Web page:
Adjunct Professor of Molecular Biology and Biochemistry, SFU
*Graduate Studies Opportunity: Dr. Stringham is looking for graduate students to begin in the Fall 2011 academic year. Please contact her for further information at email@example.com.
B.Sc., University of Manitoba, 1984.
M.Sc., University of Manitoba, 1987.
Ph.D., University of British Columbia, 1992.
How does a migrating cell know in which direction to turn? What steers an axon along the correct path during outgrowth? How does a cell or growth cone know when it has reached its final destination? These are the questions my laboratory is interested in. We have chosen the soil nematode Caenorhabditis elegans as a model system because of its powerful genetics and transparency, which allows for individual cells and their processes to be viewed by light microscopy.
Our starting point has been the study of the unc-53 gene, which is required for the directional guidance and extension of a subset of cells: the mechanosensory neurons, the excretory canals and the sex muscles in the anterior-posterior (longitudinal) axis of the worm. In vitro, UNC-53 protein binds actin and the SH2SH3 adapter protein SEM-5/GRB2, which is a key component of various receptor tyrosine kinase (RTK) signaling pathways. While extension of muscle cells in unc-53 mutants is reduced, overexpression of UNC-53 in muscle cells results in increased extension of these cells during embryogenesis. Together, the biochemical and genetic evidence suggest that UNC-53 may act to interpret or relay a signal from the cell surface to the actin cortex to promote a cytoskeletal rearrangement that favours outgrowth in a particular direction.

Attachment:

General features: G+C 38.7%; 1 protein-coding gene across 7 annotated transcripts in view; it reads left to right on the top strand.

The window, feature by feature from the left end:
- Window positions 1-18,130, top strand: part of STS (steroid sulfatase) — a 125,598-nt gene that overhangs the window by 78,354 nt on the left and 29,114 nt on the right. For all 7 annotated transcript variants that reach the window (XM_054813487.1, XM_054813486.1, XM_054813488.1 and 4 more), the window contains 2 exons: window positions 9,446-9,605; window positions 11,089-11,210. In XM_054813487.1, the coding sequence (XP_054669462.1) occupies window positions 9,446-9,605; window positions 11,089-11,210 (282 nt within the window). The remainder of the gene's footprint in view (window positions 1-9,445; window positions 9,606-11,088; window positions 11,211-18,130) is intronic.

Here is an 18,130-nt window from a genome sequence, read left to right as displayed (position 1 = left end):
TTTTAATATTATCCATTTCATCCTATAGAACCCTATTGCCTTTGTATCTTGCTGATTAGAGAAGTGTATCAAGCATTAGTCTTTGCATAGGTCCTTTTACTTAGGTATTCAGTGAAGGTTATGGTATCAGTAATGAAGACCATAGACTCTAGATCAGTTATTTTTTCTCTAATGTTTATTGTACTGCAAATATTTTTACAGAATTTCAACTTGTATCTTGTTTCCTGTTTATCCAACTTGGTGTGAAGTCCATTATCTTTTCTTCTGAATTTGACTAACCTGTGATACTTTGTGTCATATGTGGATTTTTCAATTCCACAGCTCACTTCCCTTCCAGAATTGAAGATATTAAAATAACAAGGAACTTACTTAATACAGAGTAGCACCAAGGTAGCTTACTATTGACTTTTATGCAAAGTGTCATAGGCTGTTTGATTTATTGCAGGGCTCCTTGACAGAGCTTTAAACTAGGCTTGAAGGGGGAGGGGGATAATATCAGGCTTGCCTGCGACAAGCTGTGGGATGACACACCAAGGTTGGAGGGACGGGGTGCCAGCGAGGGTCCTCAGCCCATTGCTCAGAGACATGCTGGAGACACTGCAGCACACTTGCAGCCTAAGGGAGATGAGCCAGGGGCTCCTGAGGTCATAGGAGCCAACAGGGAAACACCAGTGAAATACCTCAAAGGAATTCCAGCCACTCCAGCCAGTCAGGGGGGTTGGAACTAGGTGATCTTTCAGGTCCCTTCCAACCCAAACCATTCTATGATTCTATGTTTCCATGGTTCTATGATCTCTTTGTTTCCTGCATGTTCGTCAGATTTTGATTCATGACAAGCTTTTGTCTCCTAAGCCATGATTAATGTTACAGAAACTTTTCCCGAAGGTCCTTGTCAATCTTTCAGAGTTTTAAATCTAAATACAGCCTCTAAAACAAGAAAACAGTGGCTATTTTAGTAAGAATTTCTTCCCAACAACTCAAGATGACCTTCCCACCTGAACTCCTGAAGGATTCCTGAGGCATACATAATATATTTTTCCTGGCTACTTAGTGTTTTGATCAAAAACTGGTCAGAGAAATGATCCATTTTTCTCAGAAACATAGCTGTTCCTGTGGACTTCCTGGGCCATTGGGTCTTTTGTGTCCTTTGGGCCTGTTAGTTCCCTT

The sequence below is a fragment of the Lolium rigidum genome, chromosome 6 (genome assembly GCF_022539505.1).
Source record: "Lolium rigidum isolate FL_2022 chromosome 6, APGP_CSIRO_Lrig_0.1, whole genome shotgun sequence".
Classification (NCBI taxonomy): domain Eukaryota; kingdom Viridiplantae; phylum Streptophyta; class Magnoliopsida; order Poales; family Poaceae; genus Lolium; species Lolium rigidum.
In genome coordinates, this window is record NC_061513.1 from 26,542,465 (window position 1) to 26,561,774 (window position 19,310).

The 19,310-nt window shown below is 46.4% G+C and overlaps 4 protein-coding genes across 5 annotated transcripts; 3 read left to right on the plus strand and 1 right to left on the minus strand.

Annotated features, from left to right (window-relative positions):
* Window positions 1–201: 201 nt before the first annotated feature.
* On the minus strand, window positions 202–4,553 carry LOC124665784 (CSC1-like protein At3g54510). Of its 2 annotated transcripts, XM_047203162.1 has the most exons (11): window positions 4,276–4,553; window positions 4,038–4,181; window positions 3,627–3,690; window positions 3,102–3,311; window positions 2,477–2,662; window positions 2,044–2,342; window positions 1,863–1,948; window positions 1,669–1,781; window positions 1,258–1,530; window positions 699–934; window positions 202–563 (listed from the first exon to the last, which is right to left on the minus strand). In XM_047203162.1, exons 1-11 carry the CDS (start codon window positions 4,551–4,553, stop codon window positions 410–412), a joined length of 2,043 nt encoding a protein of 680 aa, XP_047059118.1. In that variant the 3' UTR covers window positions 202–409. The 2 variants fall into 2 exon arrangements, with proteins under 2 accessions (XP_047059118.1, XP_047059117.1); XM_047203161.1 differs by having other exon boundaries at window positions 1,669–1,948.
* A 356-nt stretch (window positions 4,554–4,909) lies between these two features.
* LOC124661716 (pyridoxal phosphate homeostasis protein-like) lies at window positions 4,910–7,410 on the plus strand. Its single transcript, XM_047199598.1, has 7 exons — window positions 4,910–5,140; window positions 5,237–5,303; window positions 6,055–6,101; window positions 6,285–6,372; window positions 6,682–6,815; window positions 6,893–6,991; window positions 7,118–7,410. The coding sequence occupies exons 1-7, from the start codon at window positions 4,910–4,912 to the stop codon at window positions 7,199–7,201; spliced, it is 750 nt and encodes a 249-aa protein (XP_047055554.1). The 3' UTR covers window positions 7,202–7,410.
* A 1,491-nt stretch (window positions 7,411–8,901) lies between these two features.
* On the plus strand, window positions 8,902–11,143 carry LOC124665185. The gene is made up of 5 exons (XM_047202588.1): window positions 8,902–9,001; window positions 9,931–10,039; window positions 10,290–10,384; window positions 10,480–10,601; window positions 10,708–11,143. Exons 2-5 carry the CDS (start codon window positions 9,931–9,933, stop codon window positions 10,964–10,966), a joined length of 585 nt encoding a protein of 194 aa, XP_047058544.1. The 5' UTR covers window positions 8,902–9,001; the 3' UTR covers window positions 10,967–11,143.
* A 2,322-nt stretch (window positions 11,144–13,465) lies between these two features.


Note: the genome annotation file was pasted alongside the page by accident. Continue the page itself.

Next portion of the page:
We are utilizing two basic approaches to identify additional molecules that are involved in pathfinding. The first approach utilizes genetic screens to identify mutants with defects in steering and outgrowth of the excretory canals and/or the mechanosensory neurons. The excretory cell is an excellent model growth cone to use in this type of analysis because the cell body is located in the anterior end of the animal and extends two short processes anteriorly and two long canals posteriorly along the length of the animal. This bi-directional and short vs. long trajectory allows us to select for mutations that specifically affect only certain aspects of longitudinal pathfinding. The second approach utilizes protein-protein interactions to identify interacting cell guidance molecules. The combination of these approaches should help to elucidate the molecules and processes which control the guidance of migrating or outgrowing cells.